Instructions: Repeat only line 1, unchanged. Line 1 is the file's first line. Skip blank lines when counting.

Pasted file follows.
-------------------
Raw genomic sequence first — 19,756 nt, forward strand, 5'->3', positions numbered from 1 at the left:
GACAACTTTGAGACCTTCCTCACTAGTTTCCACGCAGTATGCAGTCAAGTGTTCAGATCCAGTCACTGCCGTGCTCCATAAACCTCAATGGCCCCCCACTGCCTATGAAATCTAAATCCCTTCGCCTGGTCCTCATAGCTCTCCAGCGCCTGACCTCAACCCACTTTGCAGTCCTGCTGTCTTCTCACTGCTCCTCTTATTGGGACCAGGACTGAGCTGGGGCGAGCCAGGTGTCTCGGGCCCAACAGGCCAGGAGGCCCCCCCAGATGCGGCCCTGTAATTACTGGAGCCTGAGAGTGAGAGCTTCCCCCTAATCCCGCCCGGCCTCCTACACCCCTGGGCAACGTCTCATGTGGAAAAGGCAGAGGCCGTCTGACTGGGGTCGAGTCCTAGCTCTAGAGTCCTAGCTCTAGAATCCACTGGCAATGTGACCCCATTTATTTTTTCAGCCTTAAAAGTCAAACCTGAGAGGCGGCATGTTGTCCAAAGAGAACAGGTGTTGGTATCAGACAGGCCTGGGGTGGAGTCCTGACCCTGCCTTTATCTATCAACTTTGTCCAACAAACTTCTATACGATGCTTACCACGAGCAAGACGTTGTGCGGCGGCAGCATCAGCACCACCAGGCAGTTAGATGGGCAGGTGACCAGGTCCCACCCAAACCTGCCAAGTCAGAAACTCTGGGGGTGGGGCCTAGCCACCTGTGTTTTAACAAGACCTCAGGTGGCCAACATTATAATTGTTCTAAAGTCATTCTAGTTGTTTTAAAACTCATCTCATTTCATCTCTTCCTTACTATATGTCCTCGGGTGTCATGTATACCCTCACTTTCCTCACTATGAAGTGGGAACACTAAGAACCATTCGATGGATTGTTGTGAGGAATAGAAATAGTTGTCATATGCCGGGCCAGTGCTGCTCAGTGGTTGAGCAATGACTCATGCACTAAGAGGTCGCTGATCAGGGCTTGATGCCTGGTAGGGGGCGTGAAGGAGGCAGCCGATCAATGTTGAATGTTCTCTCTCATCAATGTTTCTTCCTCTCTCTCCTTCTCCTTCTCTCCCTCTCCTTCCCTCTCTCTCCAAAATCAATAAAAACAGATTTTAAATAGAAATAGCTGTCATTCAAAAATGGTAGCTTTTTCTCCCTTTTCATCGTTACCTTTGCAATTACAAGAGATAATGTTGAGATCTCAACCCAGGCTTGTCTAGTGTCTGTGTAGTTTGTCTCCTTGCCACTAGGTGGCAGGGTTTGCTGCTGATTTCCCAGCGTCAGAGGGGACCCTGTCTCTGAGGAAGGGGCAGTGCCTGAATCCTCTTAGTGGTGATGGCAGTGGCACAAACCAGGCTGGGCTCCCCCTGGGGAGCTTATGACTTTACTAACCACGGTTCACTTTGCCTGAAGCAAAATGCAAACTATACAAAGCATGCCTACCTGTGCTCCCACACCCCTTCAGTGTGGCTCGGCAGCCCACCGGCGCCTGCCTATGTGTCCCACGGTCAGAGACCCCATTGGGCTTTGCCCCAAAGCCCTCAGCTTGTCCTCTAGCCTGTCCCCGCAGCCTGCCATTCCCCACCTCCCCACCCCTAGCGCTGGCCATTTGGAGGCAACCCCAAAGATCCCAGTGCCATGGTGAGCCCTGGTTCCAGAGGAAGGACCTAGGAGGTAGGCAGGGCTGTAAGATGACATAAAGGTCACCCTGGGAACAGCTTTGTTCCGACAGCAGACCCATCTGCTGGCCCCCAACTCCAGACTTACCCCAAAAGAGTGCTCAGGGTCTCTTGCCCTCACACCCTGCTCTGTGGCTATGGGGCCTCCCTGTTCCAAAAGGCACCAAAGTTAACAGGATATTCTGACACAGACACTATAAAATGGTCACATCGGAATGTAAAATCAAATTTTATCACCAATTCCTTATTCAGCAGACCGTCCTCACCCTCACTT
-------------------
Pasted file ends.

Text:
Raw genomic sequence first — 19,756 nt, forward strand, 5'->3', positions numbered from 1 at the left: